Before probiotics, you need prebiotics
So they created Gugu Guts.
Since their launch in September, their customers have noticed improvements in digestion, and people with constipation have seen immediate effects on proper use.
Some clients with eczema linked to poor gut health also shared improvements with the duo.
Fresh figs are the main ingredients of Gugu Guts, and some of the other superfruits it contains include pomegranate, goji berry, cranberry, and raspberry, to name a few.
Gugu Guts has no processed sugar, but still contains natural sugar (fructose) from the fruits, so we had to wonder if diabetics can eat it.
“For those who have diabetes, we recommend trying Gugu Guts for a few days and seeing if their blood sugar levels rise,” they said.
“So far, we have not encountered any problems because the recommended daily intake is 4 tablespoons, which is not excessive.”
No sharp corners
For a product that costs RM149 (350ml) and needs to be consumed within 2 weeks, Gugu Guts may seem expensive.
The founders explained that this is because it is a concentrated prebiotic with very little water.
“We believe Gugu Guts is capable of delivering its value and because it is made with premium quality ingredients, those who are health conscious would certainly appreciate Gugu Guts.”
In addition, Figara11 does not skimp on quality packaging.
Gugu Guts’ thick and frosted bottle comes from abroad with its cap. This ensures that the unopened emulsion remains excellent for 1 to 2 years.
Using a glass bottle also allows them to do a hot fill method, negating the need for artificial preservatives.
The used delivery box is hardened with thick kraft paper which further ensures that the product reaches customers without interruption.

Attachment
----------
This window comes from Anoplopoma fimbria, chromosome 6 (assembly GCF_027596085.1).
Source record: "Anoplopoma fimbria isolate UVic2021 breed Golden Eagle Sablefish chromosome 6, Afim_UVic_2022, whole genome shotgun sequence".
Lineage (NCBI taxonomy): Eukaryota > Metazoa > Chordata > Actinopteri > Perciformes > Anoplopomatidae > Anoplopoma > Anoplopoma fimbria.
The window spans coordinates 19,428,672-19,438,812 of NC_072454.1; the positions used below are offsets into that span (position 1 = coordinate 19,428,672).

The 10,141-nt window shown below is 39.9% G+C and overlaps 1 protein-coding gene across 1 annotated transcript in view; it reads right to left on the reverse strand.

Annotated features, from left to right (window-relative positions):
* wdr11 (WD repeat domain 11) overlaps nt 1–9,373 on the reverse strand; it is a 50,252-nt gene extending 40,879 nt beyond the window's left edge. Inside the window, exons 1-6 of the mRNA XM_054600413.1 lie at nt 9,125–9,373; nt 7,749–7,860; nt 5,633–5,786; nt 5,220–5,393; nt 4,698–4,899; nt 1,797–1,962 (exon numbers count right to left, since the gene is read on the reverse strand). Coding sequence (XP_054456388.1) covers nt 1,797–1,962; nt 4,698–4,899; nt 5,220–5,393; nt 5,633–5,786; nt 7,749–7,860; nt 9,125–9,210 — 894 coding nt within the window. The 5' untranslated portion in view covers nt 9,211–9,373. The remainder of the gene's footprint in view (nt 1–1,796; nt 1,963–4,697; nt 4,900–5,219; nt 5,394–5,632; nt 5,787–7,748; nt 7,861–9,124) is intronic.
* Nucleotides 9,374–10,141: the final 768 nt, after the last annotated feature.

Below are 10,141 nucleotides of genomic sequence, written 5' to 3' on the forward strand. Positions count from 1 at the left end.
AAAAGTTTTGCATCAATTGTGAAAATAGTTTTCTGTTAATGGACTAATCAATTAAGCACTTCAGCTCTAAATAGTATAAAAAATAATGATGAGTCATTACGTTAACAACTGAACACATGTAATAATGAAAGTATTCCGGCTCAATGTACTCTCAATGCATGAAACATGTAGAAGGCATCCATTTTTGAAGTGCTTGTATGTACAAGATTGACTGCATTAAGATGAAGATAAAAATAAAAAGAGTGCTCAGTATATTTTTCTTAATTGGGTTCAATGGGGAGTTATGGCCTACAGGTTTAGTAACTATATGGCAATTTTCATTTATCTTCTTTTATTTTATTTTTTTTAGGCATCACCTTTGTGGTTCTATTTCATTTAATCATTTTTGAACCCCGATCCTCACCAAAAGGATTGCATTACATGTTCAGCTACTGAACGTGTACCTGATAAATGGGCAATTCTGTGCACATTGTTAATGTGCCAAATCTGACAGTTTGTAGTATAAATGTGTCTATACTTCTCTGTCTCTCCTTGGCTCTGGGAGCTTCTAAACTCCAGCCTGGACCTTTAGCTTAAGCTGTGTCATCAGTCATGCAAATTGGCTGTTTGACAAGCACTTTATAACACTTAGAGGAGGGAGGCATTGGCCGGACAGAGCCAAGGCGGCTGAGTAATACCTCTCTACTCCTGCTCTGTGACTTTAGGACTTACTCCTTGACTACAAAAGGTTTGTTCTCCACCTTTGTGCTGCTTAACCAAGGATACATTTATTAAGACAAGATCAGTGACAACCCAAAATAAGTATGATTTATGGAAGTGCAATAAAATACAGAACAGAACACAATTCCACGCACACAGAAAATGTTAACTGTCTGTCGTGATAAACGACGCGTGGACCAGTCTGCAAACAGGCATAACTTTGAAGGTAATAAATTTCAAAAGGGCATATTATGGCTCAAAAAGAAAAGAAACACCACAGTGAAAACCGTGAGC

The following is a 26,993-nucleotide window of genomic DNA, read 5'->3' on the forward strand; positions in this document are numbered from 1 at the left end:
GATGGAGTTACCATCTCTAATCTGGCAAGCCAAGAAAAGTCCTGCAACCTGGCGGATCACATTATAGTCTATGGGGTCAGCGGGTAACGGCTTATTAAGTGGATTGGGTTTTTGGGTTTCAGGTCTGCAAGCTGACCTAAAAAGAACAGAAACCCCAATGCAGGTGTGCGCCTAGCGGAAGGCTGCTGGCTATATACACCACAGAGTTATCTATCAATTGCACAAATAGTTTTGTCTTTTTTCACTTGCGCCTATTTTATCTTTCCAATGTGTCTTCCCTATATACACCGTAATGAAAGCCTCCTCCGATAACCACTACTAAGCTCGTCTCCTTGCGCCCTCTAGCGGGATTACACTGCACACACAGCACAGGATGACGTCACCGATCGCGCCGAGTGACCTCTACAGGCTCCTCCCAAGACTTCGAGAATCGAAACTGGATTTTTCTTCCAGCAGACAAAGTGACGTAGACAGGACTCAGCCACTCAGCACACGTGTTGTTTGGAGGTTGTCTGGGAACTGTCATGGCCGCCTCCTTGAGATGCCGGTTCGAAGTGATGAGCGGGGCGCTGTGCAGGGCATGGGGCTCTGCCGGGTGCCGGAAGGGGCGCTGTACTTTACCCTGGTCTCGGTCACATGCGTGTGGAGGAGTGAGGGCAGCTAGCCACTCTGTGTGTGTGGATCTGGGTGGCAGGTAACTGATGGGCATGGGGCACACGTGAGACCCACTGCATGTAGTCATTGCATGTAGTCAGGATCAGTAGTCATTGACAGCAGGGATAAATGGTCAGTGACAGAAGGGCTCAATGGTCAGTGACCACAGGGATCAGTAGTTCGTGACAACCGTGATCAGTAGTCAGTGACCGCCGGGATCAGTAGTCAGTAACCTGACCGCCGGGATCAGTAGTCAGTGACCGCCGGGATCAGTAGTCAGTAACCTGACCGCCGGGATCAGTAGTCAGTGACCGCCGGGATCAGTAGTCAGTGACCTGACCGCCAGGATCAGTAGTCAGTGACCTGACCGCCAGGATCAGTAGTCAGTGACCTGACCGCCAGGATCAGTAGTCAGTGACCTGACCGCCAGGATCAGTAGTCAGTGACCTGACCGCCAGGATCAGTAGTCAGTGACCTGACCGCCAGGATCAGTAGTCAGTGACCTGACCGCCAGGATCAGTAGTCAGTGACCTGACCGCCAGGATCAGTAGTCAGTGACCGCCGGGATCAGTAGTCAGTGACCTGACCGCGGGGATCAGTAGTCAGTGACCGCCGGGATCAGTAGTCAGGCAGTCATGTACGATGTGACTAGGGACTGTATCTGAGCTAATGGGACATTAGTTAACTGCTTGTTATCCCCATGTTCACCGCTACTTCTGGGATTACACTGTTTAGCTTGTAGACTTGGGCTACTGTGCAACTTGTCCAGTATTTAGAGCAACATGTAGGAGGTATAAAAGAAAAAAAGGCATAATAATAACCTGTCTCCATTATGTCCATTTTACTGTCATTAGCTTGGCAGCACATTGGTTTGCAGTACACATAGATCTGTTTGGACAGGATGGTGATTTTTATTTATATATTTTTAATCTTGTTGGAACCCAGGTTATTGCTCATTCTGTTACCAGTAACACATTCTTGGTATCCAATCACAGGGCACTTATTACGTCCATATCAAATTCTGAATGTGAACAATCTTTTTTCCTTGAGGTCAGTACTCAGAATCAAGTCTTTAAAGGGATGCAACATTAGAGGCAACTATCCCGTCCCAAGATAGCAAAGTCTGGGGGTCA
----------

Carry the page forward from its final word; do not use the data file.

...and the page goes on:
“Yes, it has a higher price, but with higher quality ingredients, we should not reduce its packaging and bottling,” reasoned Lawrence and Cheah.
Promo code: Figara11 has a 11.11 promotion for a set of 3 Gugu Guts bottles which cost RM360, which saves you RM87 from the regular retail price. With this promotion you will also get a box of A-grade figs worth RM20 per order, limited to those from Klang Valley. You can use our promo code DKL111 for RM11 off.
Reach the right consumers
Gugu Guts sold over 100 bottles in a matter of weeks with minimal marketing. Now they are gaining more visibility for the product through affiliate and reseller programs.
They prefer to go to niche retailers and specific eating establishments because they believe that those who frequent these places may appreciate ripe figs better.
In the next 2 years, Lawrence and Cheah hope to enter the Singaporean market.
“When we hit our goal of exporting our products overseas, that’s when we know Figara11 has done it.”
“At the moment we are still doing our best to produce high quality figs and meet market demands,” they said.
They believe the market is large enough for more players and hope to someday become a “buatan Malaysia“Product of which we can be proud.
“But to make that happen, we are doing our best to break even as soon as possible and expand our farm to produce what is considered sufficient volume for the fruit / produce to be exported.”
- You can read more about Figara11 here.
- You can read more about other Malaysian startups here.
Featured Image Credit: Lawrence and Cheah, Co-Founders of Figara11